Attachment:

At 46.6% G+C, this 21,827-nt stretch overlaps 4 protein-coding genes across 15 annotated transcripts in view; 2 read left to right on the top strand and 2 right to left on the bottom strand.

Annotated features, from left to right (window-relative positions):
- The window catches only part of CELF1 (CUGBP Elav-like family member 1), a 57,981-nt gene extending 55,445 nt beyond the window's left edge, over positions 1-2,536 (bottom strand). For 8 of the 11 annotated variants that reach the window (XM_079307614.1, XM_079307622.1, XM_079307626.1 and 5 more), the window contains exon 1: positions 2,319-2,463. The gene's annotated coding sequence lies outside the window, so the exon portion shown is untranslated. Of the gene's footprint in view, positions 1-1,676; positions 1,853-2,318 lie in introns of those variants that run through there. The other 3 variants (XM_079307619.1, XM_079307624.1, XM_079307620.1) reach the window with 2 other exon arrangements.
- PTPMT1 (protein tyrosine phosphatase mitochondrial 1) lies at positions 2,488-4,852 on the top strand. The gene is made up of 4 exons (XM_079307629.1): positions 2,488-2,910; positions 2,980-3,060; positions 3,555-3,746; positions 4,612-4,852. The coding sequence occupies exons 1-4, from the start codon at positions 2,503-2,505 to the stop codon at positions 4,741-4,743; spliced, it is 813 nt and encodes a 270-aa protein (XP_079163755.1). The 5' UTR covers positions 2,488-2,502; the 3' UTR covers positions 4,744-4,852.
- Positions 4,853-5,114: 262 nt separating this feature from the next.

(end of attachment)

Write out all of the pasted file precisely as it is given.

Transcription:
At 46.6% G+C, this 21,827-nt stretch overlaps 4 protein-coding genes across 15 annotated transcripts in view; 2 read left to right on the top strand and 2 right to left on the bottom strand.

Annotated features, from left to right (window-relative positions):
- The window catches only part of CELF1 (CUGBP Elav-like family member 1), a 57,981-nt gene extending 55,445 nt beyond the window's left edge, over positions 1-2,536 (bottom strand). For 8 of the 11 annotated variants that reach the window (XM_079307614.1, XM_079307622.1, XM_079307626.1 and 5 more), the window contains exon 1: positions 2,319-2,463. The gene's annotated coding sequence lies outside the window, so the exon portion shown is untranslated. Of the gene's footprint in view, positions 1-1,676; positions 1,853-2,318 lie in introns of those variants that run through there. The other 3 variants (XM_079307619.1, XM_079307624.1, XM_079307620.1) reach the window with 2 other exon arrangements.
- PTPMT1 (protein tyrosine phosphatase mitochondrial 1) lies at positions 2,488-4,852 on the top strand. The gene is made up of 4 exons (XM_079307629.1): positions 2,488-2,910; positions 2,980-3,060; positions 3,555-3,746; positions 4,612-4,852. The coding sequence occupies exons 1-4, from the start codon at positions 2,503-2,505 to the stop codon at positions 4,741-4,743; spliced, it is 813 nt and encodes a 270-aa protein (XP_079163755.1). The 5' UTR covers positions 2,488-2,502; the 3' UTR covers positions 4,744-4,852.
- Positions 4,853-5,114: 262 nt separating this feature from the next.